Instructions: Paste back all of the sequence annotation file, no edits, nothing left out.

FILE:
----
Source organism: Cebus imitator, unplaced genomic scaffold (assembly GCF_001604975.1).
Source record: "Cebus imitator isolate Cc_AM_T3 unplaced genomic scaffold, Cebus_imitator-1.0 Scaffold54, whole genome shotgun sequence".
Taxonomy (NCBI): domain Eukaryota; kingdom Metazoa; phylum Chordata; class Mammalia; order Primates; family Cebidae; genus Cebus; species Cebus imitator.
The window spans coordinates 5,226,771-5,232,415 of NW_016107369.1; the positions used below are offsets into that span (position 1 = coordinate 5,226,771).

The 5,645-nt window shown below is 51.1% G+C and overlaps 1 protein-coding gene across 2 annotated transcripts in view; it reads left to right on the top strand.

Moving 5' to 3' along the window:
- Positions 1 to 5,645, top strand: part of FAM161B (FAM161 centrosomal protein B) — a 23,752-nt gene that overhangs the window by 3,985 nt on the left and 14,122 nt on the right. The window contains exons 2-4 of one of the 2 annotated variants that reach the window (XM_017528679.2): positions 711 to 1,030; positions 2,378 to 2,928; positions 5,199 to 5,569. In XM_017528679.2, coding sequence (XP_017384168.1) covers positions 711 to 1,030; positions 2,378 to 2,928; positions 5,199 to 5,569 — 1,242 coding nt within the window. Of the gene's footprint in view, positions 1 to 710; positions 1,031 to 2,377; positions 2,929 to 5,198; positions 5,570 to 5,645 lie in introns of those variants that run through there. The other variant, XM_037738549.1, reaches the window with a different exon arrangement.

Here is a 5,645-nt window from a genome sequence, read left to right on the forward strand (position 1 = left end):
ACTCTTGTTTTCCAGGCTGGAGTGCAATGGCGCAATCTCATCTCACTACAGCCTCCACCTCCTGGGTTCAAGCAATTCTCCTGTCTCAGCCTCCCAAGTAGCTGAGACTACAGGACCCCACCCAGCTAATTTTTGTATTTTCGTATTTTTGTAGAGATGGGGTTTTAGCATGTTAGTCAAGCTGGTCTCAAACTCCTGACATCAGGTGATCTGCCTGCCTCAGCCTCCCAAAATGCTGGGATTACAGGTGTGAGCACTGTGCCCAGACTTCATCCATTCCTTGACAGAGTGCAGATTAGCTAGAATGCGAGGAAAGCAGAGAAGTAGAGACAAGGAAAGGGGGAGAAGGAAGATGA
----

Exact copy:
Source organism: Cebus imitator, unplaced genomic scaffold (assembly GCF_001604975.1).
Source record: "Cebus imitator isolate Cc_AM_T3 unplaced genomic scaffold, Cebus_imitator-1.0 Scaffold54, whole genome shotgun sequence".
Taxonomy (NCBI): domain Eukaryota; kingdom Metazoa; phylum Chordata; class Mammalia; order Primates; family Cebidae; genus Cebus; species Cebus imitator.
The window spans coordinates 5,226,771-5,232,415 of NW_016107369.1; the positions used below are offsets into that span (position 1 = coordinate 5,226,771).

The 5,645-nt window shown below is 51.1% G+C and overlaps 1 protein-coding gene across 2 annotated transcripts in view; it reads left to right on the top strand.

Moving 5' to 3' along the window:
- Positions 1 to 5,645, top strand: part of FAM161B (FAM161 centrosomal protein B) — a 23,752-nt gene that overhangs the window by 3,985 nt on the left and 14,122 nt on the right. The window contains exons 2-4 of one of the 2 annotated variants that reach the window (XM_017528679.2): positions 711 to 1,030; positions 2,378 to 2,928; positions 5,199 to 5,569. In XM_017528679.2, coding sequence (XP_017384168.1) covers positions 711 to 1,030; positions 2,378 to 2,928; positions 5,199 to 5,569 — 1,242 coding nt within the window. Of the gene's footprint in view, positions 1 to 710; positions 1,031 to 2,377; positions 2,929 to 5,198; positions 5,570 to 5,645 lie in introns of those variants that run through there. The other variant, XM_037738549.1, reaches the window with a different exon arrangement.

Here is a 5,645-nt window from a genome sequence, read left to right on the forward strand (position 1 = left end):
ACTCTTGTTTTCCAGGCTGGAGTGCAATGGCGCAATCTCATCTCACTACAGCCTCCACCTCCTGGGTTCAAGCAATTCTCCTGTCTCAGCCTCCCAAGTAGCTGAGACTACAGGACCCCACCCAGCTAATTTTTGTATTTTCGTATTTTTGTAGAGATGGGGTTTTAGCATGTTAGTCAAGCTGGTCTCAAACTCCTGACATCAGGTGATCTGCCTGCCTCAGCCTCCCAAAATGCTGGGATTACAGGTGTGAGCACTGTGCCCAGACTTCATCCATTCCTTGACAGAGTGCAGATTAGCTAGAATGCGAGGAAAGCAGAGAAGTAGAGACAAGGAAAGGGGGAGAAGGAAGATGA